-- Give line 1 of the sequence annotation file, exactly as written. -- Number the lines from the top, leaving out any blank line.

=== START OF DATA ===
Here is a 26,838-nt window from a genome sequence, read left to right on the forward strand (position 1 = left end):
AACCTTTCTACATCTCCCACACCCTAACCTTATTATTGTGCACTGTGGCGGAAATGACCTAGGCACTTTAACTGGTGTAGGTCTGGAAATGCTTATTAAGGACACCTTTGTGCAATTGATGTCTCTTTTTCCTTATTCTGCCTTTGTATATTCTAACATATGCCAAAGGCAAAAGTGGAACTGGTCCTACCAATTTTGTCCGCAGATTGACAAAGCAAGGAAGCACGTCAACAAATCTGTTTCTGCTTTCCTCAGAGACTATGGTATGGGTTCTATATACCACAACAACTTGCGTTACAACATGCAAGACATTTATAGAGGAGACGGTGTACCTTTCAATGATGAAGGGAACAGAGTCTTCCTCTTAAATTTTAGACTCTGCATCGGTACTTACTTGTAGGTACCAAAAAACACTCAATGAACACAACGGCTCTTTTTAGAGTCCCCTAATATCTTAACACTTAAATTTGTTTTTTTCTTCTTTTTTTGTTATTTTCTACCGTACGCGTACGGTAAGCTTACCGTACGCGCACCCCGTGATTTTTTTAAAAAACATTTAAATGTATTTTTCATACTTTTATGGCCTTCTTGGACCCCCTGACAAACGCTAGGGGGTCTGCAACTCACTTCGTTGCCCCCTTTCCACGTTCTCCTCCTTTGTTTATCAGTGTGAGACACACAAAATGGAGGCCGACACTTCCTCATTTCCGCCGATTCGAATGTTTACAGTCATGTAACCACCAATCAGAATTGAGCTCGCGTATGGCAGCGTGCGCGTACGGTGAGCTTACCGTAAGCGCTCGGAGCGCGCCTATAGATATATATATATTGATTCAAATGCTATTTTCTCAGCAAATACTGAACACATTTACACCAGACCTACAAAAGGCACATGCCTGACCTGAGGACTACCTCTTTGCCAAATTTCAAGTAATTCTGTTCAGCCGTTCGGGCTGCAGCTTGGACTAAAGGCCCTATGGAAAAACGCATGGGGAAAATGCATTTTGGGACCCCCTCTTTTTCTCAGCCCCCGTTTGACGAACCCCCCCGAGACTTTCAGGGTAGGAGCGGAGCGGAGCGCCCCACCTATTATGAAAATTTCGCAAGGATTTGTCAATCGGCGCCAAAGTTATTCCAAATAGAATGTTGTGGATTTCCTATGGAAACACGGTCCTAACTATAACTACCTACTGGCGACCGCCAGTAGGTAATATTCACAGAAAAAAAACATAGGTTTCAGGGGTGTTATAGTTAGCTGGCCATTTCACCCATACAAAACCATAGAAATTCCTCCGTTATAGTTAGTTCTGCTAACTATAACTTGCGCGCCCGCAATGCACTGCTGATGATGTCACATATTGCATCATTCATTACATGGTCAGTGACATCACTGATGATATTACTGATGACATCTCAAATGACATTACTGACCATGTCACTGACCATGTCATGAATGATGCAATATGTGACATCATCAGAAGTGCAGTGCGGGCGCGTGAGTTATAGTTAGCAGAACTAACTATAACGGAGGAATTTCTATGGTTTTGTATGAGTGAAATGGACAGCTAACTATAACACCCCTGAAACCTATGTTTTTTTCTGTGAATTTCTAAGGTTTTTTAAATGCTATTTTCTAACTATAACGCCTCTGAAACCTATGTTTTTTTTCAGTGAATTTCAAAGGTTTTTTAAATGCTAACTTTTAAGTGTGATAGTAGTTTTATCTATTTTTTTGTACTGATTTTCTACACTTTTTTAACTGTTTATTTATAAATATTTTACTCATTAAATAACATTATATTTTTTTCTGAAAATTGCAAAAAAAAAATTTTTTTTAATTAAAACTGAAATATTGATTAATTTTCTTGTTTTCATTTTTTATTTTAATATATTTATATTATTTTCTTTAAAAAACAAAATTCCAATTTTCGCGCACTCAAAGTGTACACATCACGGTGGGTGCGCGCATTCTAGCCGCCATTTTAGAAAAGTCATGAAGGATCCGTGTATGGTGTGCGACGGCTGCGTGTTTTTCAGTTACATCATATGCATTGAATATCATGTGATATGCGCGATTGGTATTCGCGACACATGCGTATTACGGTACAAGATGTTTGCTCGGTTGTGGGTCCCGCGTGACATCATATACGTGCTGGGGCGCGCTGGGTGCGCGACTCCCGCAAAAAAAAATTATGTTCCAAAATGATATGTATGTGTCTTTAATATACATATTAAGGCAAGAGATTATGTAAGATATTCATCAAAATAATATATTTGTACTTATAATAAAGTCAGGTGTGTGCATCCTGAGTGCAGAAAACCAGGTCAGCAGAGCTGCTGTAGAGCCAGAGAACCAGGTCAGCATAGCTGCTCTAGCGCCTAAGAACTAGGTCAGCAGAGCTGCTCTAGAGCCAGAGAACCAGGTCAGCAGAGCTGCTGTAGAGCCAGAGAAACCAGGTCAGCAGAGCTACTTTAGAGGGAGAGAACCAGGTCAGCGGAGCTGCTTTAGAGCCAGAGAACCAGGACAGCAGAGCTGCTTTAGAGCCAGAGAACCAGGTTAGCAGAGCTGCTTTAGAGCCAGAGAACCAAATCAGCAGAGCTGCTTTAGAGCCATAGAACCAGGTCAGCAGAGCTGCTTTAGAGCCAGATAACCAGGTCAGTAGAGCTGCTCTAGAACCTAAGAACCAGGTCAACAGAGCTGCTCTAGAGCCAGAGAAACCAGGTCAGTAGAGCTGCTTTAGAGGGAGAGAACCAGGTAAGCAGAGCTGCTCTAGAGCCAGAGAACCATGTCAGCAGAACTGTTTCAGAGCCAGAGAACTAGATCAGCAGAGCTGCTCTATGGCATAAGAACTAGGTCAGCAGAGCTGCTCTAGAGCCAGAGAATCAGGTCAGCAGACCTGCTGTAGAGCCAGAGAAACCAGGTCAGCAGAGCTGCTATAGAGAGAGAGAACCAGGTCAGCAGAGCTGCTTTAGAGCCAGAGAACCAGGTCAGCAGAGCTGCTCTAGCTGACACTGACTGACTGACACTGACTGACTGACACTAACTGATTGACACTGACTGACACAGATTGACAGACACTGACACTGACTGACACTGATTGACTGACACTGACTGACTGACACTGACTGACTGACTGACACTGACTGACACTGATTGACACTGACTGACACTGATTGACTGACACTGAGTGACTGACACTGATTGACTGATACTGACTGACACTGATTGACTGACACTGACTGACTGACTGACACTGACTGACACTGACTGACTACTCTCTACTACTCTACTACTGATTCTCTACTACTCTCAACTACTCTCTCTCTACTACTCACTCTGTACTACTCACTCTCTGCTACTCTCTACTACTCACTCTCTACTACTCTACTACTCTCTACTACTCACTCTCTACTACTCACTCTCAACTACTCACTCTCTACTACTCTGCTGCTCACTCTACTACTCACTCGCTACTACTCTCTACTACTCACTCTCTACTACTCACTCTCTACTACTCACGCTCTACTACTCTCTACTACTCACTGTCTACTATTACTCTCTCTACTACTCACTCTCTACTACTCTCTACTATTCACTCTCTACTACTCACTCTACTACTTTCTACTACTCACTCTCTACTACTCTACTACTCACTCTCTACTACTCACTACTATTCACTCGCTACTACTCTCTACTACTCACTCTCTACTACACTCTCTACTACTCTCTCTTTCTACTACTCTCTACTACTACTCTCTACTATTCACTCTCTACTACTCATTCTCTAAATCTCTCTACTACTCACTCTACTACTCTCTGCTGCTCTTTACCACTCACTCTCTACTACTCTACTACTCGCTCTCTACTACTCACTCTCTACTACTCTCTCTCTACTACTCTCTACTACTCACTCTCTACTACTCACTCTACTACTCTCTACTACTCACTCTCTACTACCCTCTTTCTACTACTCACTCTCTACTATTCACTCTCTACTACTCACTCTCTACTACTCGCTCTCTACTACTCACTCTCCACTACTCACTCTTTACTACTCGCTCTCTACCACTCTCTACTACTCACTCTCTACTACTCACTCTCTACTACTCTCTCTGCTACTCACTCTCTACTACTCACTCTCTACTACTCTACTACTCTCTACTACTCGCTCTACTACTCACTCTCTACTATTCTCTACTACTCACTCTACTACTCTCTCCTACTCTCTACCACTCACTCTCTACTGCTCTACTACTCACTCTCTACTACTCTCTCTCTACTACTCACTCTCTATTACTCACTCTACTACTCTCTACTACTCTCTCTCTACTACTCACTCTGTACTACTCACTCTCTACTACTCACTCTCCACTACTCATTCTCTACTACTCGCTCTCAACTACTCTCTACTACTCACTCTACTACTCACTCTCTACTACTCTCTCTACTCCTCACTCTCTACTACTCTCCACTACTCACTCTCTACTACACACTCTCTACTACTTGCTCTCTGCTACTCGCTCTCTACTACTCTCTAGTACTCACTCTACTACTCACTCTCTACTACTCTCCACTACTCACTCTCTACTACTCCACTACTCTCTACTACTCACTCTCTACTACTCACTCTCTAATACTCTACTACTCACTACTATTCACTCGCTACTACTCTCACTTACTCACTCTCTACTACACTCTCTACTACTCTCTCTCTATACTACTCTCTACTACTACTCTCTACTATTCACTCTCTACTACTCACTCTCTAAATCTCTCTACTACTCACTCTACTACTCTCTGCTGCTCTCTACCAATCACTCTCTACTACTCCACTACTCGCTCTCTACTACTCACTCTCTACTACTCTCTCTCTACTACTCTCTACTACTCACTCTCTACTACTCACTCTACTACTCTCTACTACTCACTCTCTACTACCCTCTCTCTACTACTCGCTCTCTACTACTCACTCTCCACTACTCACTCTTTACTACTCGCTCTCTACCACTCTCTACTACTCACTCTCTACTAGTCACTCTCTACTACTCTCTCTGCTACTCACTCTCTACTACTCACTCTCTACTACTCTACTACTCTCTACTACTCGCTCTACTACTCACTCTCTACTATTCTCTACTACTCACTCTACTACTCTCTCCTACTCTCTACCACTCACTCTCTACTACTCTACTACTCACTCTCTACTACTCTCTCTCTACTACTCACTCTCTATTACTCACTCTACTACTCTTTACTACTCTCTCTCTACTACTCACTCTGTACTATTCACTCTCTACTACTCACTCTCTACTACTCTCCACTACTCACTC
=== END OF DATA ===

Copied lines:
Here is a 26,838-nt window from a genome sequence, read left to right on the forward strand (position 1 = left end):